Govt yet to decide on abolition of Official Secrets Act
Last update: 07/11/2019
KUALA LUMPUR, Nov 7 -- The government has yet to decide on the abolition of the Official Secrets Act 1972, the Dewan Rakyat was told today.
Deputy Minister in the Prime Minister's Department Mohamed Hanipa Maidin said the government was still considering whether to abolish the law, improve it or to retain it, together with the proposed Freedom of Information Act.
"The purpose is for us to strike a balance and to offset...if what is seen as violence or negative elements in the Official Secrets Act 1972 can be reduced.
"The government is committed to defending the constitution," he said in reply to a supplementary question from Datuk Seri Azalina Othman Said (BN-Pengerang) on the status of the Official Secrets Act 1972 and the Freedom of Information Act.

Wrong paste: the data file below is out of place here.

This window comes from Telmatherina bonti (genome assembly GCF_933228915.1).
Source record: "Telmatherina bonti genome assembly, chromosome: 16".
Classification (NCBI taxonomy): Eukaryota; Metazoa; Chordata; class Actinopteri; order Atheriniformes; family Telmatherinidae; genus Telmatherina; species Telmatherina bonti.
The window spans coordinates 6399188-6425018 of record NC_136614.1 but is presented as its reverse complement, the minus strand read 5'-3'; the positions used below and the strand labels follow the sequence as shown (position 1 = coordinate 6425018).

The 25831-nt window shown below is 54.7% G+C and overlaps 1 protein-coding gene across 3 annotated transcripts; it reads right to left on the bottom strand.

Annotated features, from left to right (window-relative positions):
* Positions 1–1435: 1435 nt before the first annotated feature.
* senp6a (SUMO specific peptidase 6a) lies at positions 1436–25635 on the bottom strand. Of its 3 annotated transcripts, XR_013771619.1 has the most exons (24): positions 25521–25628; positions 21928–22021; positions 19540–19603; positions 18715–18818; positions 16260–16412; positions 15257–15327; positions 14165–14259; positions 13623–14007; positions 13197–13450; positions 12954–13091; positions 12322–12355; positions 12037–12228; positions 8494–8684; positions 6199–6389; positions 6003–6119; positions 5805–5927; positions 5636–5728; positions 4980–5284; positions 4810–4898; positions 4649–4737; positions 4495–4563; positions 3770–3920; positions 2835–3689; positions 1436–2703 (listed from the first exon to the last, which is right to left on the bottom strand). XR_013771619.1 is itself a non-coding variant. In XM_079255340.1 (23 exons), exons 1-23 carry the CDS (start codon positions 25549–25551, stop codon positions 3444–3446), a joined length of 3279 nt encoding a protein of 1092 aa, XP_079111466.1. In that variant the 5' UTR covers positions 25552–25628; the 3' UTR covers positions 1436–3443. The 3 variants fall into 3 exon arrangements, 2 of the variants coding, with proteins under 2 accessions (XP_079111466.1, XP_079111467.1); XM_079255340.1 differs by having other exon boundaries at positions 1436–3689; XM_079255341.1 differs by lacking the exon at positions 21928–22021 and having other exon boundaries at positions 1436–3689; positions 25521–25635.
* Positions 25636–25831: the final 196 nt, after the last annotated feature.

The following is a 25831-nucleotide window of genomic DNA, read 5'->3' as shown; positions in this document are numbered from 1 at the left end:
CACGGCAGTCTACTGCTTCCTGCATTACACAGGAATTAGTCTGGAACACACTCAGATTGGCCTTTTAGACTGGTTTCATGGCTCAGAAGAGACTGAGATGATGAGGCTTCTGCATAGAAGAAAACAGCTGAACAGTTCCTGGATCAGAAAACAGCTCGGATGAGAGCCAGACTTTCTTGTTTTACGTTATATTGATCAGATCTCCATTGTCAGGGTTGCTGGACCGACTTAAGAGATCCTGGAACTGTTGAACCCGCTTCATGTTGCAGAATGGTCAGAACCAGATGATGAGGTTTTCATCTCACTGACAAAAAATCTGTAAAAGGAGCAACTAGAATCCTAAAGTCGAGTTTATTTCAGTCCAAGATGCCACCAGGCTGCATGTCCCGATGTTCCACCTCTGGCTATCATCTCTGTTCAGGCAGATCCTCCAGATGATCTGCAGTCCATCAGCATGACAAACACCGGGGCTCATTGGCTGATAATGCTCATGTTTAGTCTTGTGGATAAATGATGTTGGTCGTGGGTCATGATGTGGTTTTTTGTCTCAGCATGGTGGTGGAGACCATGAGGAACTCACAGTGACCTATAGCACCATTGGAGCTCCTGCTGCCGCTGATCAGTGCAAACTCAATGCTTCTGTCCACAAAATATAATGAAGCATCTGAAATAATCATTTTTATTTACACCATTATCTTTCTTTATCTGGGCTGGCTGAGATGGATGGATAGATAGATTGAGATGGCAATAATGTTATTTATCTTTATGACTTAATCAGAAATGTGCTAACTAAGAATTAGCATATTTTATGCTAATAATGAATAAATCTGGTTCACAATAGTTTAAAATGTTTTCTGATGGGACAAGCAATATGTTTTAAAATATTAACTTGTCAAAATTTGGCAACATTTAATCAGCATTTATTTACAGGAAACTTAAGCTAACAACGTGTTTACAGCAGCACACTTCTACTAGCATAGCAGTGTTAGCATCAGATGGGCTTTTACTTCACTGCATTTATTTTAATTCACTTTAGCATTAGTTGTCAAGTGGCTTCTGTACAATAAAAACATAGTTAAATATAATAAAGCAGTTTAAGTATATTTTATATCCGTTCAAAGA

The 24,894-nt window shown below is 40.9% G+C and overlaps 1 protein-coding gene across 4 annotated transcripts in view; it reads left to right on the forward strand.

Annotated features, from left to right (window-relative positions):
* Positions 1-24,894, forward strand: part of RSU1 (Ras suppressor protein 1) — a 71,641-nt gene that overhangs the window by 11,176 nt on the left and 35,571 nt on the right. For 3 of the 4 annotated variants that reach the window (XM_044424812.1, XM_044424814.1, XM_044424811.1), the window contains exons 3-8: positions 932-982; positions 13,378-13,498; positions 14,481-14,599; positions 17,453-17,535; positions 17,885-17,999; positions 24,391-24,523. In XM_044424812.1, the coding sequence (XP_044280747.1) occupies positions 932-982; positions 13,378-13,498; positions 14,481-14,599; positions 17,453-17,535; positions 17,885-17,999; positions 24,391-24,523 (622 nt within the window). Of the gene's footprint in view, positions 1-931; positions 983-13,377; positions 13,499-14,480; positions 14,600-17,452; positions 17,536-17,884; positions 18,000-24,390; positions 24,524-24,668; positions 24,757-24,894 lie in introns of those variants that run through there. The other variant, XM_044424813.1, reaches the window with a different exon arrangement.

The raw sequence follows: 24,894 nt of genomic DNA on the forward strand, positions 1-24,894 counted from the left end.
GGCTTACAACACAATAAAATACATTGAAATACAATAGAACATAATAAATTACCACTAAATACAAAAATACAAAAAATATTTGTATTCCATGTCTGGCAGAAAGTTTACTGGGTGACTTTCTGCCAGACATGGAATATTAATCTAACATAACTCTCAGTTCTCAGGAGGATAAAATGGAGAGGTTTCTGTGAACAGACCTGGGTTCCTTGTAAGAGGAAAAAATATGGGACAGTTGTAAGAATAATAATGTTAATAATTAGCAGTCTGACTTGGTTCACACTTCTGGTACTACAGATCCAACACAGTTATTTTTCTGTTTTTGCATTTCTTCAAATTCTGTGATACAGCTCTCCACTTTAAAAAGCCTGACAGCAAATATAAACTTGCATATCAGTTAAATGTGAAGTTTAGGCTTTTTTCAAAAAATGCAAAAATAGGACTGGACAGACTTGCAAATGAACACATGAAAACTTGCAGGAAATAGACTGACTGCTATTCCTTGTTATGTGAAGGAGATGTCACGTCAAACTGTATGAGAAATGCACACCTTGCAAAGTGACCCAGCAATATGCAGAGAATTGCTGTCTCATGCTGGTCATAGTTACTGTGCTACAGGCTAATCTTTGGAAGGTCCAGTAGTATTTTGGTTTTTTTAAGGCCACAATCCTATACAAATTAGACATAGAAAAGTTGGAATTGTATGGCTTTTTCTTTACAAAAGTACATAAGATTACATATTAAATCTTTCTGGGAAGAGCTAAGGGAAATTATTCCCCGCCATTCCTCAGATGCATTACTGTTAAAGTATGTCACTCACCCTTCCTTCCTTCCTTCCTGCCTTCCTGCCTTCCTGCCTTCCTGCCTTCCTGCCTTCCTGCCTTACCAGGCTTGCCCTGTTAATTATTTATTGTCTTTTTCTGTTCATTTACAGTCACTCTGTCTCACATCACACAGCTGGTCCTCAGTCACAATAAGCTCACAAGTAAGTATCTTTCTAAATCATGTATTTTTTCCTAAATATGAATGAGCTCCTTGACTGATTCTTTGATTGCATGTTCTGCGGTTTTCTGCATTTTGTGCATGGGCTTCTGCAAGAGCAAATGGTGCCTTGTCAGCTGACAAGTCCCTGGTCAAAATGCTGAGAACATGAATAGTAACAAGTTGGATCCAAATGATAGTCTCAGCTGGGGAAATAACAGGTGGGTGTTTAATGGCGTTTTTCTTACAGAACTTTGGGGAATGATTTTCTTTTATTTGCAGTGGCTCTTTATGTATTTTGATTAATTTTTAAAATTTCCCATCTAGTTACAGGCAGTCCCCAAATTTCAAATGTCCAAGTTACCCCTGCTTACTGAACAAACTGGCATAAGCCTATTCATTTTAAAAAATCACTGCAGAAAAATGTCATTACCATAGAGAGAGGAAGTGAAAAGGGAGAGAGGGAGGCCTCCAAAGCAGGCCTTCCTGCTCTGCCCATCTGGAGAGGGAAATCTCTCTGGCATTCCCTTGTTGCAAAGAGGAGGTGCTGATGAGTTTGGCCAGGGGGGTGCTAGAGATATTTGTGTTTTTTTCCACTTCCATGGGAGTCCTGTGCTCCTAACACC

On July 18, Prime Minister Tun Dr Mahathir Mohamad said the Freedom of Information Act would be drawn up to replace the Official Secrets Act 1972 and a Cabinet Special Committee on Anti-Corruption had agreed in principle that sufficient time must be given to the process of drawing up the law.
Mohamed Hanipa said he had no problems with the Official Secrets Act 1972 but the previous government had misused it.
"Previously, the Official Secrets Act 1972 was used to protect cruelty, abuse of power, and not to protect confidential information.
Now we are finding a balance to solve the issue," he said when responding to another supplementary question from Dr Azman Ismail (PH-Kuala Kedah) on methods to protect sensitive government information.